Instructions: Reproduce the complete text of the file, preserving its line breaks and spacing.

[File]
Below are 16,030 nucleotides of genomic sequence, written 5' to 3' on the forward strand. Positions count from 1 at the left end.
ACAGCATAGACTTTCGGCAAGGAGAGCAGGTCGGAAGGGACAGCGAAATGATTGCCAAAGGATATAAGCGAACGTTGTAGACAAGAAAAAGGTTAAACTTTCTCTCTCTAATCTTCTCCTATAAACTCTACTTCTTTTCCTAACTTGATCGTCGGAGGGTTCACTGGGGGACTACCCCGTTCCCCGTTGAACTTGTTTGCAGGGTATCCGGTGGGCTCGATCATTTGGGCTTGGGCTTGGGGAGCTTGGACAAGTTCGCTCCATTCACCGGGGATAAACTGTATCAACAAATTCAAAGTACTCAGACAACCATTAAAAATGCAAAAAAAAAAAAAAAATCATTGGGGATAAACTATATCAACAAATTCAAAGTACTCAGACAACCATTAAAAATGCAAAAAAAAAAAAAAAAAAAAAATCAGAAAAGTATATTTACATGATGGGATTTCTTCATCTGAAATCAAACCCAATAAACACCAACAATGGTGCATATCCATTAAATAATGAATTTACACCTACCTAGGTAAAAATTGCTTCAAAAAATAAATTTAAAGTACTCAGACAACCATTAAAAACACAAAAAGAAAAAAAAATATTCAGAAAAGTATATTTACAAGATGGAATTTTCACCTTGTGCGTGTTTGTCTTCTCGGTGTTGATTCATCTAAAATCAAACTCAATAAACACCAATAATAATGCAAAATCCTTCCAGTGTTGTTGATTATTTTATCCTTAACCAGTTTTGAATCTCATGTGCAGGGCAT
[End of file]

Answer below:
Below are 16,030 nucleotides of genomic sequence, written 5' to 3' on the forward strand. Positions count from 1 at the left end.
ACAGCATAGACTTTCGGCAAGGAGAGCAGGTCGGAAGGGACAGCGAAATGATTGCCAAAGGATATAAGCGAACGTTGTAGACAAGAAAAAGGTTAAACTTTCTCTCTCTAATCTTCTCCTATAAACTCTACTTCTTTTCCTAACTTGATCGTCGGAGGGTTCACTGGGGGACTACCCCGTTCCCCGTTGAACTTGTTTGCAGGGTATCCGGTGGGCTCGATCATTTGGGCTTGGGCTTGGGGAGCTTGGACAAGTTCGCTCCATTCACCGGGGATAAACTGTATCAACAAATTCAAAGTACTCAGACAACCATTAAAAATGCAAAAAAAAAAAAAAAATCATTGGGGATAAACTATATCAACAAATTCAAAGTACTCAGACAACCATTAAAAATGCAAAAAAAAAAAAAAAAAAAAAATCAGAAAAGTATATTTACATGATGGGATTTCTTCATCTGAAATCAAACCCAATAAACACCAACAATGGTGCATATCCATTAAATAATGAATTTACACCTACCTAGGTAAAAATTGCTTCAAAAAATAAATTTAAAGTACTCAGACAACCATTAAAAACACAAAAAGAAAAAAAAATATTCAGAAAAGTATATTTACAAGATGGAATTTTCACCTTGTGCGTGTTTGTCTTCTCGGTGTTGATTCATCTAAAATCAAACTCAATAAACACCAATAATAATGCAAAATCCTTCCAGTGTTGTTGATTATTTTATCCTTAACCAGTTTTGAATCTCATGTGCAGGGCAT